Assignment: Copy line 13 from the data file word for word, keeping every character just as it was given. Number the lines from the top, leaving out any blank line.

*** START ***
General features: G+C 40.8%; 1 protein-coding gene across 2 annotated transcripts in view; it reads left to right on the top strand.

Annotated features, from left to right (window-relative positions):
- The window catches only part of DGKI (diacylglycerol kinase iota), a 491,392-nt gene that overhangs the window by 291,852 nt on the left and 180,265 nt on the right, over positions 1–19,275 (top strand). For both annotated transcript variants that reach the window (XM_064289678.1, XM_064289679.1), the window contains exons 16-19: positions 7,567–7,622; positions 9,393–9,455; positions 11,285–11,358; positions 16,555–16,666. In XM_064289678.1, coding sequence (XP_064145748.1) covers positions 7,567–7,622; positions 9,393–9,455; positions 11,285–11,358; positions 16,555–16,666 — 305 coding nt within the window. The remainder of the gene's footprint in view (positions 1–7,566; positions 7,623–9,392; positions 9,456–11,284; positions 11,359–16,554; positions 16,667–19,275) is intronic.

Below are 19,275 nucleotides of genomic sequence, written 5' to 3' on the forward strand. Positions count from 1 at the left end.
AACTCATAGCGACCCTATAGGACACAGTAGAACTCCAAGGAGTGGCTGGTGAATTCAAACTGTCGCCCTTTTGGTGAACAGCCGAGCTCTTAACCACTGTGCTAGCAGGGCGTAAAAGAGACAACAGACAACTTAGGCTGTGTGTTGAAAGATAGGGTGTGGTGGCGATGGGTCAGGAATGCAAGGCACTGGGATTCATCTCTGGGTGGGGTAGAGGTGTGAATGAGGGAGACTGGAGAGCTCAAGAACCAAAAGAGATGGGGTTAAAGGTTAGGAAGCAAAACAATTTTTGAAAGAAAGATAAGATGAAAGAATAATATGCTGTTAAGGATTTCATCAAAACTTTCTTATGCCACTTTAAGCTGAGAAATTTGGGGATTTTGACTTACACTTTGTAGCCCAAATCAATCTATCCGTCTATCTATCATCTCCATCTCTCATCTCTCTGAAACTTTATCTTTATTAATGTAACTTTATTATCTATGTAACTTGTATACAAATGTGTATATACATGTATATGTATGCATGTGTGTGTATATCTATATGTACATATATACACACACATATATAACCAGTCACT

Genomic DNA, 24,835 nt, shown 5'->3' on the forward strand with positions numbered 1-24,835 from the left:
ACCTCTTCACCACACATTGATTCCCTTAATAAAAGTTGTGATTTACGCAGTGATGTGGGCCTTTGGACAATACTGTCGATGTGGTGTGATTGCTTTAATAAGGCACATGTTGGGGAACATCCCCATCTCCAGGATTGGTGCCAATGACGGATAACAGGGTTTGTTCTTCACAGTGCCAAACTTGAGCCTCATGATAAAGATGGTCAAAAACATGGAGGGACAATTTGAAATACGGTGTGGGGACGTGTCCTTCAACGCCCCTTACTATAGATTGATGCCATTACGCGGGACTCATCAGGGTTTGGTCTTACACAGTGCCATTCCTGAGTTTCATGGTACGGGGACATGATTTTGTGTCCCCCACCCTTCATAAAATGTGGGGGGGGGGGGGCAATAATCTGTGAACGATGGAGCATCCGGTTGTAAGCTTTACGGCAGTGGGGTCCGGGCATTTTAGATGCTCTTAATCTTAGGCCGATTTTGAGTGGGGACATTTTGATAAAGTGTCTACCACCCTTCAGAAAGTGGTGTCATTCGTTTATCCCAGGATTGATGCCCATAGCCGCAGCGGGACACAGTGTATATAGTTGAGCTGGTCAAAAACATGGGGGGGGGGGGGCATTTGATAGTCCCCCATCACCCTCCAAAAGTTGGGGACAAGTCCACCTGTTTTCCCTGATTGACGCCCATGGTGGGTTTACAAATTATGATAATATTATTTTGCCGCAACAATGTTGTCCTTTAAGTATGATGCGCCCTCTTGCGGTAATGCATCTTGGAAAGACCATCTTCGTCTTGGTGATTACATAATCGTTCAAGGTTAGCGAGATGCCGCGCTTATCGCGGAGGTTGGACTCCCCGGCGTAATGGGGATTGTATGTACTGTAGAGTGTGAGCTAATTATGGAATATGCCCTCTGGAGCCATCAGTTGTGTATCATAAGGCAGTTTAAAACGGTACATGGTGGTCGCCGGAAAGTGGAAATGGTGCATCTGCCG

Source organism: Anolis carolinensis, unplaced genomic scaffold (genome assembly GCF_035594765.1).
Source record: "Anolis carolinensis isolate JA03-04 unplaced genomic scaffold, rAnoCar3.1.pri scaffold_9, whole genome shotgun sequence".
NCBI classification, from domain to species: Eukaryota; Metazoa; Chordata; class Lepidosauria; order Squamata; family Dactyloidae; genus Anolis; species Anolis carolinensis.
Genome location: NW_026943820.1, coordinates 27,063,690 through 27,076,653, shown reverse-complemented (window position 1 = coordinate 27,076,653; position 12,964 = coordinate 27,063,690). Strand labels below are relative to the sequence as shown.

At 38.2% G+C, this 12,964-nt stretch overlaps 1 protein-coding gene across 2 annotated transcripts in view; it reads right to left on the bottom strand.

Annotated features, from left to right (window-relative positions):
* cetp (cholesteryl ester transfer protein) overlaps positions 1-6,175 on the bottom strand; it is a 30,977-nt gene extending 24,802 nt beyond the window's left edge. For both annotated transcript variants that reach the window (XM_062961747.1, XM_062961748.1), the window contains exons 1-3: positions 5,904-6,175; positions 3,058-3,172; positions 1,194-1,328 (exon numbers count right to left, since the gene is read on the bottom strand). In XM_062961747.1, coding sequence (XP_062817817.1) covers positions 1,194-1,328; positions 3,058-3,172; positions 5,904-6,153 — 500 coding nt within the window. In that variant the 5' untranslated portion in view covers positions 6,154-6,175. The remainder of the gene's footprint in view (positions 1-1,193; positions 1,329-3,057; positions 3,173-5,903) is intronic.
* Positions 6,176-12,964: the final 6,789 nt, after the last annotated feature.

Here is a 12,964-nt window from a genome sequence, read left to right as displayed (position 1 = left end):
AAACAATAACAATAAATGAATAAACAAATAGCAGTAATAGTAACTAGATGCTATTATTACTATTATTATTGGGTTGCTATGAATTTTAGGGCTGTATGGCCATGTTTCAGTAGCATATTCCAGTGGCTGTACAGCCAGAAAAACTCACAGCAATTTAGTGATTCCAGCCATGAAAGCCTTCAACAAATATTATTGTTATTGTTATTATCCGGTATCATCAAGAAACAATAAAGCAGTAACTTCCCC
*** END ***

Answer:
Annotated features, from left to right (window-relative positions):